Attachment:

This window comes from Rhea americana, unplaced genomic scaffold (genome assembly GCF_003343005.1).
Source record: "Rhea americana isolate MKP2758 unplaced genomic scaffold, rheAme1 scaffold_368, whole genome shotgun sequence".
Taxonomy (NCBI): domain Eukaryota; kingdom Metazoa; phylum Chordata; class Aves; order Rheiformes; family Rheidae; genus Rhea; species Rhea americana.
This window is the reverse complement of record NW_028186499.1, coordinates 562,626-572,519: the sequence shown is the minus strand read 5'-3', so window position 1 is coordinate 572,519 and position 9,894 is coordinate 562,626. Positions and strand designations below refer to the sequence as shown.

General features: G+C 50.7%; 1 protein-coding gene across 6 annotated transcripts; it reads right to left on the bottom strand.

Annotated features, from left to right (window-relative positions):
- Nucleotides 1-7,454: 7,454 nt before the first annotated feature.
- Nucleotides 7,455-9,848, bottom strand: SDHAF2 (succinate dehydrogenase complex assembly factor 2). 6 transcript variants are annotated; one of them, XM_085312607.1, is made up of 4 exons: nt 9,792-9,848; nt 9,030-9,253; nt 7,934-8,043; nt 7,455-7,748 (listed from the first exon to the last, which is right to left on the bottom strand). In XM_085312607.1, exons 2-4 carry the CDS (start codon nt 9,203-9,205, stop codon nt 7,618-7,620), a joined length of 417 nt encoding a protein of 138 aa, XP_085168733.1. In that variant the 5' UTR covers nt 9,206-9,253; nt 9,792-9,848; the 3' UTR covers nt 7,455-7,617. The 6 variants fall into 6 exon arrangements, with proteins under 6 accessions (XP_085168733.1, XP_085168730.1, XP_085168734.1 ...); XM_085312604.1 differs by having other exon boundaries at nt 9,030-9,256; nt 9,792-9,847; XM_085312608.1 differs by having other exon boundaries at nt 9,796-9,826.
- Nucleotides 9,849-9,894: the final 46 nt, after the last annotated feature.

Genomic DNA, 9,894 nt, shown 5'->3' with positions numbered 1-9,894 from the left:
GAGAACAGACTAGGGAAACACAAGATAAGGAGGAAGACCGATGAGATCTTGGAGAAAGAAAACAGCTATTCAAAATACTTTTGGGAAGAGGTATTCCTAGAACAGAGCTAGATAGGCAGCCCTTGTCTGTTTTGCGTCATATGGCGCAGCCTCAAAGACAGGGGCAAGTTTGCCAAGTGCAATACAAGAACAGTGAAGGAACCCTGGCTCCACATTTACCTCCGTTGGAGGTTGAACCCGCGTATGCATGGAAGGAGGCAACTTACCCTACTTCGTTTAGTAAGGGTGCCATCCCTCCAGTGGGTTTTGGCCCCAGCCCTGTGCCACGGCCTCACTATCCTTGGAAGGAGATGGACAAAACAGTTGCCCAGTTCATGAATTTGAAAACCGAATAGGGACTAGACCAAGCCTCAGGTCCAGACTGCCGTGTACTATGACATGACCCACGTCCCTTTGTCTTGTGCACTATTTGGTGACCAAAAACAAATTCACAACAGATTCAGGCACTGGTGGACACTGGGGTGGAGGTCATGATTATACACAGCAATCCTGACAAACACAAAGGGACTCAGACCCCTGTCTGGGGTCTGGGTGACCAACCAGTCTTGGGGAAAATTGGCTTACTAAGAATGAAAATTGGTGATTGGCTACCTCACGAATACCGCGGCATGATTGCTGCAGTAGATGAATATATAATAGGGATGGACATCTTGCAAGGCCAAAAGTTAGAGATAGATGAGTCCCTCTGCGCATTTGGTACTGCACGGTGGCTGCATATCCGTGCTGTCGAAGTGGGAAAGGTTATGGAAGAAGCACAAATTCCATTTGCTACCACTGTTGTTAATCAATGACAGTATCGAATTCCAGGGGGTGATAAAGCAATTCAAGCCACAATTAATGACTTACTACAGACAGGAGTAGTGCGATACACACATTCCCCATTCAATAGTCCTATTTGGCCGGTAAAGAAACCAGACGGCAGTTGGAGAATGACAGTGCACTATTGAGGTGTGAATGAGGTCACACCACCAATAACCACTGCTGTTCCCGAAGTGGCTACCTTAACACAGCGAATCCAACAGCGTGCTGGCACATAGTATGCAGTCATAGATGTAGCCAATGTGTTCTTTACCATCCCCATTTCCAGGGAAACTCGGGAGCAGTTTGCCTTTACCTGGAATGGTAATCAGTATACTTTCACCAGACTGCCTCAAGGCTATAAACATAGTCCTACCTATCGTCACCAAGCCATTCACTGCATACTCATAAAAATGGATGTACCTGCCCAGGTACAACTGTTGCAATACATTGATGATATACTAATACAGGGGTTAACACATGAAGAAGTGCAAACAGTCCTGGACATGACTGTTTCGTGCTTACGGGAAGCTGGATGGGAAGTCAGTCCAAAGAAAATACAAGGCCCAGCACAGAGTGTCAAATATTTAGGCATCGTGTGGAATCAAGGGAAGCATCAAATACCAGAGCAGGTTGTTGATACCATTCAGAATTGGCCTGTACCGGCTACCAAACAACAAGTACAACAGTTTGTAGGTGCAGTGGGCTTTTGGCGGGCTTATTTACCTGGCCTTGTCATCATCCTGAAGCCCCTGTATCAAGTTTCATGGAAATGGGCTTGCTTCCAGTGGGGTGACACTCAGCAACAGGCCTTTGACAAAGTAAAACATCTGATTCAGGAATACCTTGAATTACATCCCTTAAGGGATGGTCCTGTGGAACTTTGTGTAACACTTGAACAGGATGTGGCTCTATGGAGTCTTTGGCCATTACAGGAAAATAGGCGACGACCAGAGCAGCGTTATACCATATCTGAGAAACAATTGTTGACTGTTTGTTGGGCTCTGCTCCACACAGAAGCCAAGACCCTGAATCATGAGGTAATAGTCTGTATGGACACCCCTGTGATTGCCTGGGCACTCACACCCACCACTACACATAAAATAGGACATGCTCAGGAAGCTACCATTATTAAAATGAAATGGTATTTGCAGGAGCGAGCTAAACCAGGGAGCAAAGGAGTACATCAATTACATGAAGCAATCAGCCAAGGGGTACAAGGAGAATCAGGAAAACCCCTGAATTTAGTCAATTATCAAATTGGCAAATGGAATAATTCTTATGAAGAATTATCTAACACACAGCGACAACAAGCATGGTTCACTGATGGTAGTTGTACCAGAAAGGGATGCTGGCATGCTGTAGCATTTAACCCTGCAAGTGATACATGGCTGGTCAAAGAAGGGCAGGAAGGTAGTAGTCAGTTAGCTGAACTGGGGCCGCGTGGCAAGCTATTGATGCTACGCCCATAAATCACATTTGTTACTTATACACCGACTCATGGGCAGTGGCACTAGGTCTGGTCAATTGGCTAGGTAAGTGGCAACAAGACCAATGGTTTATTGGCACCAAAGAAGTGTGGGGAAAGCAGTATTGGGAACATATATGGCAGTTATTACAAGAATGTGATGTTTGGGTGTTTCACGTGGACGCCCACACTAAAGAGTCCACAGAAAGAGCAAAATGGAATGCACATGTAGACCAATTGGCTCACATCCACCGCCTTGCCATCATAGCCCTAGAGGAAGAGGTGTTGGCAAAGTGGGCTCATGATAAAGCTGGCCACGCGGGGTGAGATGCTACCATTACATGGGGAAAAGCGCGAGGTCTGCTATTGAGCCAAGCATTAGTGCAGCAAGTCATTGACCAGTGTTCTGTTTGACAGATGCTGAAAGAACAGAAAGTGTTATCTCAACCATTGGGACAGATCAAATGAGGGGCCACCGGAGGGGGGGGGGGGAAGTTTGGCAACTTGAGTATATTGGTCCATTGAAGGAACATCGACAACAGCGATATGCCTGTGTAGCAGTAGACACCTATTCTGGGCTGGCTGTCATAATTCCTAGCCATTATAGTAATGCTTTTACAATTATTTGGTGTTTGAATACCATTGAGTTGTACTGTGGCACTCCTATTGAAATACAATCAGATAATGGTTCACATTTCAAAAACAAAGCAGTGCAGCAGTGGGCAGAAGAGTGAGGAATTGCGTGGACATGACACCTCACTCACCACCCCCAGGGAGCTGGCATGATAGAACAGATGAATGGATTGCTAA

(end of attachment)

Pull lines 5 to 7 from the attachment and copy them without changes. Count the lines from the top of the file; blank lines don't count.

General features: G+C 50.7%; 1 protein-coding gene across 6 annotated transcripts; it reads right to left on the bottom strand.

Annotated features, from left to right (window-relative positions):
- Nucleotides 1-7,454: 7,454 nt before the first annotated feature.